Found in Scotland, these exquisite axeheads were made over 6,000 years ago, high in the Italian Alps. Now, thanks to a French-led project involving National Museums Scotland – Projet Jade – their fascinating story can be told.

Jade axeheads fact file

Date

Made over 6,000 years ago

Made from

Various kinds of Alpine rock – mostly jadeitite, omphacitite and eclogite

Made in

Extracted rock from Mont Viso, south-west of Turin and Mont Beigua above Genoa, Italy

On display

Stone Age Jade from the Alps display in Exhibition Gallery 4, Level 1, the National Museum of Scotland

Did you know?

These hard-won pieces of the mountains could have been regarded as having divine powers to protect and heal.

Green treasures from the magic mountains

Mont Viso, north Italy. Pierre Pétrequin © Projet Jade

These axeheads were not everyday tools for felling trees and chopping wood – they were sacred and precious ceremonial objects, made of rare jadeitite (commonly known as jade) and other special rocks.

Why were they so special? Neolithic people may have associated mountains with the world of the gods. These hard-won pieces of the mountains could have been regarded as having divine powers to protect and heal. Perhaps polishing them to a glassy sheen was believed to enhance these powers. Their luminous green colour may have symbolised immortality.

Far-travelled objects: from the Alps to Scotland

The makers of these axeheads climbed to heights of over 2,000 metres in the Italian Alps to extract the rare and prized rock from Mont Viso, south-west of Turin, and Mont Beigua above Genoa. They took blocks and roughed-out axeheads down to their villages to finish them there, before exporting them. The axeheads travelled north-westwards through France, passing through many hands. Some were re-shaped and re-polished during their journey.

Location of the sources of jadeitite, omphacitite and eclogite on the Mont Viso and Mont Beigua massifs, and distribution of axeheads over 135mm long made of these rocks. Map © Projet Jade

The ones found in Scotland were brought over from northern France by immigrant farmers shortly after 4000 BC. Most would have been at least 100 years old. They would have been treasured heirlooms, each with its own story.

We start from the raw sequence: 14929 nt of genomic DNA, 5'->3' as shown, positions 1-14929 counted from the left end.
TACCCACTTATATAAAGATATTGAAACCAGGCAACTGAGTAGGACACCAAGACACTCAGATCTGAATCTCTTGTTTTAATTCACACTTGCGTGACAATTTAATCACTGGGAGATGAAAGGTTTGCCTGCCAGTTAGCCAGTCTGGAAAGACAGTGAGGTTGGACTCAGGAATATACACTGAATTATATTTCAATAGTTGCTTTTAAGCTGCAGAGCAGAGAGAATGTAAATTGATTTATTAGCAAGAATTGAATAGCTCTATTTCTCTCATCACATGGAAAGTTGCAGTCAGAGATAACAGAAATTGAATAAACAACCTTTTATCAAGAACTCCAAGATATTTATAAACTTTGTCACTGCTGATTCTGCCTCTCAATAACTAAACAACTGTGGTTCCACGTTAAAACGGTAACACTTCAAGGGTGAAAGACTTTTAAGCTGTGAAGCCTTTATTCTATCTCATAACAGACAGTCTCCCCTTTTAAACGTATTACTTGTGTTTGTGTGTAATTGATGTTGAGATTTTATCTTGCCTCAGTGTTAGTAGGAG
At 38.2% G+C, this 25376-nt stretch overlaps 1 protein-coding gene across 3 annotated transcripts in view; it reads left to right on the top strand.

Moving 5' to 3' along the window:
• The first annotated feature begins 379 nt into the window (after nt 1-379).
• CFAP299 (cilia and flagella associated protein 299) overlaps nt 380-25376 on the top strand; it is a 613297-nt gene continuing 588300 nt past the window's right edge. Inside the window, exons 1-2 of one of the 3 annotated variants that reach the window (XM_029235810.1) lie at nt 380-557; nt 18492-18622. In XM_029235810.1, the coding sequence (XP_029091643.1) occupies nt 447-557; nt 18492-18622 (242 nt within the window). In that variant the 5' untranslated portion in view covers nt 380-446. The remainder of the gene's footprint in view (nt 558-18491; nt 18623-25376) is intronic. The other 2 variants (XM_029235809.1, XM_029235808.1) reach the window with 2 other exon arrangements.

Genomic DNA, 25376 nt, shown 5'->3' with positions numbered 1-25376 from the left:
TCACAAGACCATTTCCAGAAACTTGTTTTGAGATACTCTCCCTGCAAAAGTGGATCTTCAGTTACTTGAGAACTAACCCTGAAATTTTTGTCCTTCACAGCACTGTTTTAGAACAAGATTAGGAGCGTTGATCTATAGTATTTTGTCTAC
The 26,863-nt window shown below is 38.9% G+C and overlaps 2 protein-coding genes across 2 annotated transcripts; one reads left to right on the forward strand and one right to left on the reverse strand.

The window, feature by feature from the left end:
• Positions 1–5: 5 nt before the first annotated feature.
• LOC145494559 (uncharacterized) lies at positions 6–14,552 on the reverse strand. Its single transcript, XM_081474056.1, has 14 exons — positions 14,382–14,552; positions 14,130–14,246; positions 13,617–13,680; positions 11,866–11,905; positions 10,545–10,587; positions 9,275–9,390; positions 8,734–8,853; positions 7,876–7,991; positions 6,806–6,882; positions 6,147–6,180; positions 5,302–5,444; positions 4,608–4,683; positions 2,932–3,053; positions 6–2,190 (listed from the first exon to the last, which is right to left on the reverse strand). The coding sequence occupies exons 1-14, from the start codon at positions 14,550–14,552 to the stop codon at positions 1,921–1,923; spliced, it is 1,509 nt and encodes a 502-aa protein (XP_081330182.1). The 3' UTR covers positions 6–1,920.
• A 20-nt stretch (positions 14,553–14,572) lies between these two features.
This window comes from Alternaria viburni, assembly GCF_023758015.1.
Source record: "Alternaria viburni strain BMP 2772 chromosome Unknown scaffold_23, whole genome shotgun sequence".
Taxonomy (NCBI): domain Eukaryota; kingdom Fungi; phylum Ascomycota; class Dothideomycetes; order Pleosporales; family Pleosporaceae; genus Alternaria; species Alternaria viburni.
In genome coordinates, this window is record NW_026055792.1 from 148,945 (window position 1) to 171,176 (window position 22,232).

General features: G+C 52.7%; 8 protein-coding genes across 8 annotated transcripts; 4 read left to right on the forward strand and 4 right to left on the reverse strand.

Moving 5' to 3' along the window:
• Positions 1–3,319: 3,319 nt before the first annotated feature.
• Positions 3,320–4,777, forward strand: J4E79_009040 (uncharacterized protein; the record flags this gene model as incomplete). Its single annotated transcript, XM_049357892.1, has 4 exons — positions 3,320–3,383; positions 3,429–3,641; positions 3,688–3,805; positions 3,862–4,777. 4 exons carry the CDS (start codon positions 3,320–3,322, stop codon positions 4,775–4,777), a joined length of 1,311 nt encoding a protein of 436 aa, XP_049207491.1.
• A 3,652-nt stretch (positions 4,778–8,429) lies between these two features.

These axeheads travelled over 1,500 kilometres in the course of their long and complicated lives.

This axehead of jadeitite from Mont Viso was found around 1840, near Greenlaw, in the Scottish Borders. Many of the Alpine axeheads found in Scotland are of this distinctive thin triangular shape

Pinpointing the source of the stone

Various kinds of Alpine rock were used to make axeheads – mostly jadeitite, omphacitite and eclogite. Stone Age people knew what to look for: tough green or blackish rocks with sharp edges. Jadeitite can be found as large, free-standing blocks.

Axehead of omphacitite from the Bulè valley, Mont Viso, found at Newton Tillycairn, Aberdeenshire

Today various scientific techniques are used to identify an axehead’s rock type and pinpoint its source. Until recently, the usual method involved cutting off a slice, grinding it thin and examining it under a special microscope. Nowadays, only non-destructive techniques are used. Spectroradiometry – a technique borrowed from space exploration – allows archaeologists to trace many axeheads back to specific rock outcrops. By analysing how the rock absorbs light of particular wavelengths it is possible to identify its mineral composition.

Using a spectroradiometer to analyse an axehead. Photo: © Projet Jade

Making an Alpine axehead: no mean feat

Raw material was extracted in the mountains by gathering loose blocks, by detaching chunks with a stone hammer, or by setting fire beside a block to loosen long curving flakes. Roughing-out was done by hitting flakes off or by pecking with a hammer-stone.

Back home the process continued by flaking, hammering, grinding and polishing. Some blocks of jadeitite were sawn then flaked and ground. The glassy polish could have been achieved in several ways, including grinding with a paste made of ash from bulrush plants.

The tough Alpine rocks are difficult to work and it took over 1,000 hours to make a highly polished axehead.

Hammering a long, curving thermal flake from a burnt block of jadeitite. Photo: Anne-Marie Pétrequin © Projet Jade

Returning the axeheads to the world of the gods

It seems that the Neolithic farmers felt the need to return these sacred and powerful objects to the world of the gods. They deposited them in special places, often in or beside water. The axehead from the River Ericht, for example, was buried upright in the river bank, its blade pointing downwards.

Axehead of jadeitite from Mont Viso, found blade downwards on the bank of the River Ericht, Rattray, Perth and Kinross

Sometimes they deliberately broke and/or burned axeheads, probably as a way of ceremonially ‘killing’ them, removing them from the world of the living. At Cairnholy, in Dumfries and Galloway, they buried a burnt fragment of a broken axehead in a stone monument built to house the dead.

One of two jadeitite axeheads from Mont Viso found in the Glenjorrie Burn, Dumfries & Galloway. The area may have been a small loch when the axeheads were deposited. Other Alpine axeheads have been found in watery locations, in Britain and on the Continent. It seems that by placing them there, people were giving them back to the gods

Find out more

More like this

Header image: Jadeitite axehead held up to the sun to show its translucent narrow edges glowing eerily. Photo: © Projet Jade

Tags

Back to top